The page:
Tuesday June 25, 2019

Shun Late Night Cravings to Stay on Dieting Route

There’s more to dieting than just sheer willpower and self-control, shows research

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Shun Late Night Cravings to Stay on Dieting Route
Shun Late Night Cravings to Stay on Dieting Route. Pixabay

Are you dieting to lose extra weight? Avoid friends who take you to midnight parties as late night cravings or that temptation for alcohol can simply be too strong to resist.

There’s more to dieting than just sheer willpower and self-control, shows research.

“In the fight against obesity, we need to help people become more aware of the various personal, situational and environmental factors that expose them to dietary temptations,” explained Heather McKee of the University of Birmingham in Britain.

In doing this, we can help them to develop the necessary skills to cope successfully with dietary temptations and prevent lapses, he added.

Researchers monitored the social and environmental factors that make people, who are following weight management programs, cheat.

Eighty people who were either part of a weight-loss group or were dieting on their own participated in the one-week study.

They were given cell phones on which they kept an electronic diary of all the temptations that came their way and the situations during which they gave in to these temptations.

popcorn
representational image. Pixabay

This helped the researchers to make a complete real-time record, known as ‘ecological momentary assessment’, of participants’ dietary temptations and lapses.

Participants lapsed just over 50 percent of the time when tempted, and were especially vulnerable at night.

They were more likely to give in to alcoholic temptations than to eat a sugary snack or to overindulge.

Also Read: Men Healthier, Happier Than Women: Survey

The stronger the dietary temptation, the more likely a participant was to lapse.

The findings could be valuable for dietary relapse and weight maintenance programmes, noted the study published in the journal Annals of Behavioral Medicine.

“This helps piece together the complex jigsaw surrounding the daily predictors of dietary temptations and help us to better understand how dietary temptations and lapses operate,” said McKee. (Bollywood Country)

Next Story

Diet Rich in Calories Cause Brain Health to Deteriorate Faster

High calorie diet causes brain health to decline faster: Study

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Sclerosis, Parkinson's Disease, Kepler, NASA, tissue
A researcher takes a tissue sample from a human brain at the Multiple Sclerosis and Parkinson’s UK Tissue Bank, at Imperial College London, Britain June 3, 2016. An appendix, often considered useless, seems to store an abnormal protein, which if it makes its way into the brain, has been found to become a hallmark of Parkinson's. VOA

The unhealthy habits of modern-day living with a diet high in calories may cause brain health to deteriorate faster, according to an Australian study published on Thursday.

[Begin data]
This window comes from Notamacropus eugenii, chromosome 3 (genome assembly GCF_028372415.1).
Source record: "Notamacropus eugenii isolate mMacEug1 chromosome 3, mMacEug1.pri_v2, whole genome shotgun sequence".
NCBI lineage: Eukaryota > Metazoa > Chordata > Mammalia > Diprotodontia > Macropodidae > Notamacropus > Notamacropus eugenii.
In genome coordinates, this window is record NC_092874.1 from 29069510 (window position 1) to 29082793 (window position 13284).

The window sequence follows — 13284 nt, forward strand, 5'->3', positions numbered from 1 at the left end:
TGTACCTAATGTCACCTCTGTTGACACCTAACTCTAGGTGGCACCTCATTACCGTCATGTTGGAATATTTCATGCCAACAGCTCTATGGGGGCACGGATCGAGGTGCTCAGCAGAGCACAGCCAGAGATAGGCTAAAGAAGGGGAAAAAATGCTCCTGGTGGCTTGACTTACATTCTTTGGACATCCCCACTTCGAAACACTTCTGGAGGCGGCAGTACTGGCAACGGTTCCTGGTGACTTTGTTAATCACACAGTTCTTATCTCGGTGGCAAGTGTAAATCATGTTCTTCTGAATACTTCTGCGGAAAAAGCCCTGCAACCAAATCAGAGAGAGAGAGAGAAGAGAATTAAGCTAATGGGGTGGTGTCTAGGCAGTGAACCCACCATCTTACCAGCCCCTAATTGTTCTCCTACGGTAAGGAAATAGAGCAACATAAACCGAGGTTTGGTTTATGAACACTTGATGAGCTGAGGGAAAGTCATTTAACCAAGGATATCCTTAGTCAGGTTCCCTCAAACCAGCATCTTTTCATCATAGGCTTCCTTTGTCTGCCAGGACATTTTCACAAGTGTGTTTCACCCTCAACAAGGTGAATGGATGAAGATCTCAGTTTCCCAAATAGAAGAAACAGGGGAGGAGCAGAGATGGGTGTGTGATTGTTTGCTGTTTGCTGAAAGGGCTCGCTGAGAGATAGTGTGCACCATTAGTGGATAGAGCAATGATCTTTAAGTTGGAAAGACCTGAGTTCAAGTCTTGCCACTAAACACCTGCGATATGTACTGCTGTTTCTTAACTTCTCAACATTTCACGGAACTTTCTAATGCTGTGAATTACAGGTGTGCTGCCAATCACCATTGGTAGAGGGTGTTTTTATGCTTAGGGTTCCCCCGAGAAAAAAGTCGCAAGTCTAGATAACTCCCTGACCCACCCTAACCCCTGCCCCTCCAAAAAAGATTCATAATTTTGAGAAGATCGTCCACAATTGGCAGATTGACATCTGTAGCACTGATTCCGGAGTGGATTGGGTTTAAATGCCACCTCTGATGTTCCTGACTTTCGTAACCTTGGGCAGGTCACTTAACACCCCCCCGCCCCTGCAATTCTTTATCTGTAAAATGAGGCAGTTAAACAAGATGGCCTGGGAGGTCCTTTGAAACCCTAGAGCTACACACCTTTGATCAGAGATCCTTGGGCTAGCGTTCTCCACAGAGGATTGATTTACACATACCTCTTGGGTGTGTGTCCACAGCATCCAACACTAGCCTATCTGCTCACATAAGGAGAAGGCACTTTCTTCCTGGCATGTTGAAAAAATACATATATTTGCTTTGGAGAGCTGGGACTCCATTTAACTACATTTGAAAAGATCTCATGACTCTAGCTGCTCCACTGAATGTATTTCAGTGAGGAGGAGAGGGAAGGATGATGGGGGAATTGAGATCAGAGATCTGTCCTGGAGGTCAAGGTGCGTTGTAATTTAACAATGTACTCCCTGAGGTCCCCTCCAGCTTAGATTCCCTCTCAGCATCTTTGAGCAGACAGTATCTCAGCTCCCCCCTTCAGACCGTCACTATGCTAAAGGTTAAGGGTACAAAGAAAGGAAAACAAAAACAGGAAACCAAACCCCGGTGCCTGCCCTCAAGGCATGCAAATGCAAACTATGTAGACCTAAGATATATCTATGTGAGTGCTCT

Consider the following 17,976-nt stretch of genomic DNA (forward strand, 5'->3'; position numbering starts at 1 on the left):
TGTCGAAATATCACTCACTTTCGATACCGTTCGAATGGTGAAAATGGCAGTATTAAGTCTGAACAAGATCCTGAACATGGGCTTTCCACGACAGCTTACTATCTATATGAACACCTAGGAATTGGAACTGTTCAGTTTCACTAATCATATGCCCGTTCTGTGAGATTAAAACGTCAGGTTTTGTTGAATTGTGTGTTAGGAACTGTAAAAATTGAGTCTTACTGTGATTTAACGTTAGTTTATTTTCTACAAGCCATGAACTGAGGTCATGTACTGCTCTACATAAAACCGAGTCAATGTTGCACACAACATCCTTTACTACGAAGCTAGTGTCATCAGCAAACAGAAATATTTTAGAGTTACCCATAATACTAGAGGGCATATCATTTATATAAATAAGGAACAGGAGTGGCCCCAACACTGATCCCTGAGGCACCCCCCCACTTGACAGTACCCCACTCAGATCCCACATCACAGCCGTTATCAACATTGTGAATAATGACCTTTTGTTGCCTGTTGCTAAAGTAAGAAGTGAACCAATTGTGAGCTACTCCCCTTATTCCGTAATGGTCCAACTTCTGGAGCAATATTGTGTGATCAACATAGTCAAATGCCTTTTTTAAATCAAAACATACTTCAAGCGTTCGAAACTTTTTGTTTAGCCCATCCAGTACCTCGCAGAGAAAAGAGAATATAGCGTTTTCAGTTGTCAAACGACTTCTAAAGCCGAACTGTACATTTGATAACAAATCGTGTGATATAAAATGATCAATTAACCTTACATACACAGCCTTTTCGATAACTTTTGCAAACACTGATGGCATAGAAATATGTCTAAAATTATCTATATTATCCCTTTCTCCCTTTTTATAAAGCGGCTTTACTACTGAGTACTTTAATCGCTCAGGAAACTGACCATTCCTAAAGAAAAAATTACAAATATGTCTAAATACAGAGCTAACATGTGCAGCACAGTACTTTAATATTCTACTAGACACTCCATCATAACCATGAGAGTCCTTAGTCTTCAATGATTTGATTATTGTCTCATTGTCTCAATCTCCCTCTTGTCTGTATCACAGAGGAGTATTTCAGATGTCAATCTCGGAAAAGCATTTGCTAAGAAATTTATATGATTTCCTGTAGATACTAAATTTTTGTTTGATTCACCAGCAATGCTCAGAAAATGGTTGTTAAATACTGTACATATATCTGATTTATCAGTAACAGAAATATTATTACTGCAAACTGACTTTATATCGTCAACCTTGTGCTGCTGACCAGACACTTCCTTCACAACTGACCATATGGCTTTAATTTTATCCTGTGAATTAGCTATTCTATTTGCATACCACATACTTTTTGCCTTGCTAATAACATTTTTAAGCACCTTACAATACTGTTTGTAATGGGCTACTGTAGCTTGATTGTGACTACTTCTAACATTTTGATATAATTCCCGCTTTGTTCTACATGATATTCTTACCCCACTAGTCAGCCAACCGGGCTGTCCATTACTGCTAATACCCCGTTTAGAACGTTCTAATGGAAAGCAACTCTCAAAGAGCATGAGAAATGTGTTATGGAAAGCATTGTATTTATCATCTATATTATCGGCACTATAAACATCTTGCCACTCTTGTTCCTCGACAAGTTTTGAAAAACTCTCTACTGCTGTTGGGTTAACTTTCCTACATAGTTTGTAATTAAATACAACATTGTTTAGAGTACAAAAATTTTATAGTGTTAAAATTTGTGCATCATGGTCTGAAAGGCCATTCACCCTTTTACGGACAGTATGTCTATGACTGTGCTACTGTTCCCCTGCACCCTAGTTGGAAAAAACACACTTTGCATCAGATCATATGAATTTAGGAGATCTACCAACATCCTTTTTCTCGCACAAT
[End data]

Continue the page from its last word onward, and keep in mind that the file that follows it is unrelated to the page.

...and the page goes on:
Compared to 50 years ago, people currently consume an average of around 650 extra kilocalories each day, which is equivalent to a fast-food meal of a burger, fries and a soft drink, said the study’s lead author, Nicolas Cherbuin of the Australian National University (ANU).

“People are eating away at their brain with a really bad fast-food diet and little-to-no exercise,” Cherbuin, who is a professor at the ANU Centre for Research on Ageing, Health and Wellbeing, said in a statement.

“We’ve found strong evidence that people’s unhealthy eating habits and lack of exercise for sustained periods of time puts them at serious risk of developing type 2 diabetes and significant declines in brain function, such as dementia and brain shrinkage,” he added.

Maintain the level of calories to 1600 a day by eating the right amount of portion of the healthy foods
Britain urges people to reduce calories intake to 1600 a day. Wikimedia Commons

According to the study, 30 per cent of the global adult population is either overweight or obese, and over 10 per cent of the world’s adult population will have type 2 diabetes by 2030, reports Efe news.

The expert pointed out that while the link between this type of diabetes and the deterioration of brain function has long been known, research shows that the loss of neurons and their functions begins “much, much earlier”, indicating “a clear association between this brain deterioration and unhealthy lifestyle choices”.

Also Read- If You Can’t Reach Cloud, We’ll Bring it to Your Backyard, Says AWS CEO

“People eating too much of the wrong kind of food, particularly fast food, is the other big worry,” according to the expert, who warned that advice for people to reduce their risk of brain problems, including their risk of dementia, begin too late, mostly when people are in their 60s or later.

“The damage done is pretty much irreversible once a person reaches midlife, so we urge everyone to eat healthy and get in shape as early as possible – preferably in childhood but certainly by early adulthood,” Cherbuin said. (IANS)